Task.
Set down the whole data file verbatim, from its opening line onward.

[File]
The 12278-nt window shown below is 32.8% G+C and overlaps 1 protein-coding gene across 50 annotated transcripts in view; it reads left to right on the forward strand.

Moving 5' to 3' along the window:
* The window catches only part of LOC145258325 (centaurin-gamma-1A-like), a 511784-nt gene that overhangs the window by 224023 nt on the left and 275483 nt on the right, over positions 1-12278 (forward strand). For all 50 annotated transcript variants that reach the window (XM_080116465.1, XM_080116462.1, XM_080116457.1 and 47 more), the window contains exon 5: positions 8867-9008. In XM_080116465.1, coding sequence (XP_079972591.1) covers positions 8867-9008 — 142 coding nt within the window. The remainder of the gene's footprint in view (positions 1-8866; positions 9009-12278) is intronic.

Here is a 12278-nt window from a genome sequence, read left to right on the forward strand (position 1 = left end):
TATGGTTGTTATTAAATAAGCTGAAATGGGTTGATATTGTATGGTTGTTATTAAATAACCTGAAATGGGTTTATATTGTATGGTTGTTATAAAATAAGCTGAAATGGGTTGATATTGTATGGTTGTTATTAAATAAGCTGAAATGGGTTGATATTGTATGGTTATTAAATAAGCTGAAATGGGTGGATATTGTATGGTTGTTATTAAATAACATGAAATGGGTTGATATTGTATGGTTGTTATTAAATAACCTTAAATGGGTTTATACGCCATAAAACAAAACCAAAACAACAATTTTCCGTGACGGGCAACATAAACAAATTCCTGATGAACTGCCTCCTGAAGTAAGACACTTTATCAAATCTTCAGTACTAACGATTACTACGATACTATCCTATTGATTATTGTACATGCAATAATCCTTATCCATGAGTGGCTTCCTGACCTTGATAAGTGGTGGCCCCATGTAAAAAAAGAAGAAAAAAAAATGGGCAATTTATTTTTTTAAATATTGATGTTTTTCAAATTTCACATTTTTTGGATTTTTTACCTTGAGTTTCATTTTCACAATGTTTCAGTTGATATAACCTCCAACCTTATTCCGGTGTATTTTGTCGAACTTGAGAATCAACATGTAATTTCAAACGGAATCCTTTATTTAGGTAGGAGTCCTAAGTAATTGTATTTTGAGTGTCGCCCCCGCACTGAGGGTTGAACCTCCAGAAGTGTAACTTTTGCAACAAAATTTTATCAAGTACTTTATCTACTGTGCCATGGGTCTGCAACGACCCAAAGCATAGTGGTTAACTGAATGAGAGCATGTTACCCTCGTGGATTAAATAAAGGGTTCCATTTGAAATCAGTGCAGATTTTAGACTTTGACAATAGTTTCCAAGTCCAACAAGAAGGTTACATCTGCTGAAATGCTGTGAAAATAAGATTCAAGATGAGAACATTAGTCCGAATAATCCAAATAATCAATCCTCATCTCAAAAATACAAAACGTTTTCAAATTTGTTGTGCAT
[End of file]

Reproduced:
The 12278-nt window shown below is 32.8% G+C and overlaps 1 protein-coding gene across 50 annotated transcripts in view; it reads left to right on the forward strand.

Moving 5' to 3' along the window:
* The window catches only part of LOC145258325 (centaurin-gamma-1A-like), a 511784-nt gene that overhangs the window by 224023 nt on the left and 275483 nt on the right, over positions 1-12278 (forward strand). For all 50 annotated transcript variants that reach the window (XM_080116465.1, XM_080116462.1, XM_080116457.1 and 47 more), the window contains exon 5: positions 8867-9008. In XM_080116465.1, coding sequence (XP_079972591.1) covers positions 8867-9008 — 142 coding nt within the window. The remainder of the gene's footprint in view (positions 1-8866; positions 9009-12278) is intronic.

Here is a 12278-nt window from a genome sequence, read left to right on the forward strand (position 1 = left end):
TATGGTTGTTATTAAATAAGCTGAAATGGGTTGATATTGTATGGTTGTTATTAAATAACCTGAAATGGGTTTATATTGTATGGTTGTTATAAAATAAGCTGAAATGGGTTGATATTGTATGGTTGTTATTAAATAAGCTGAAATGGGTTGATATTGTATGGTTATTAAATAAGCTGAAATGGGTGGATATTGTATGGTTGTTATTAAATAACATGAAATGGGTTGATATTGTATGGTTGTTATTAAATAACCTTAAATGGGTTTATACGCCATAAAACAAAACCAAAACAACAATTTTCCGTGACGGGCAACATAAACAAATTCCTGATGAACTGCCTCCTGAAGTAAGACACTTTATCAAATCTTCAGTACTAACGATTACTACGATACTATCCTATTGATTATTGTACATGCAATAATCCTTATCCATGAGTGGCTTCCTGACCTTGATAAGTGGTGGCCCCATGTAAAAAAAGAAGAAAAAAAAATGGGCAATTTATTTTTTTAAATATTGATGTTTTTCAAATTTCACATTTTTTGGATTTTTTACCTTGAGTTTCATTTTCACAATGTTTCAGTTGATATAACCTCCAACCTTATTCCGGTGTATTTTGTCGAACTTGAGAATCAACATGTAATTTCAAACGGAATCCTTTATTTAGGTAGGAGTCCTAAGTAATTGTATTTTGAGTGTCGCCCCCGCACTGAGGGTTGAACCTCCAGAAGTGTAACTTTTGCAACAAAATTTTATCAAGTACTTTATCTACTGTGCCATGGGTCTGCAACGACCCAAAGCATAGTGGTTAACTGAATGAGAGCATGTTACCCTCGTGGATTAAATAAAGGGTTCCATTTGAAATCAGTGCAGATTTTAGACTTTGACAATAGTTTCCAAGTCCAACAAGAAGGTTACATCTGCTGAAATGCTGTGAAAATAAGATTCAAGATGAGAACATTAGTCCGAATAATCCAAATAATCAATCCTCATCTCAAAAATACAAAACGTTTTCAAATTTGTTGTGCAT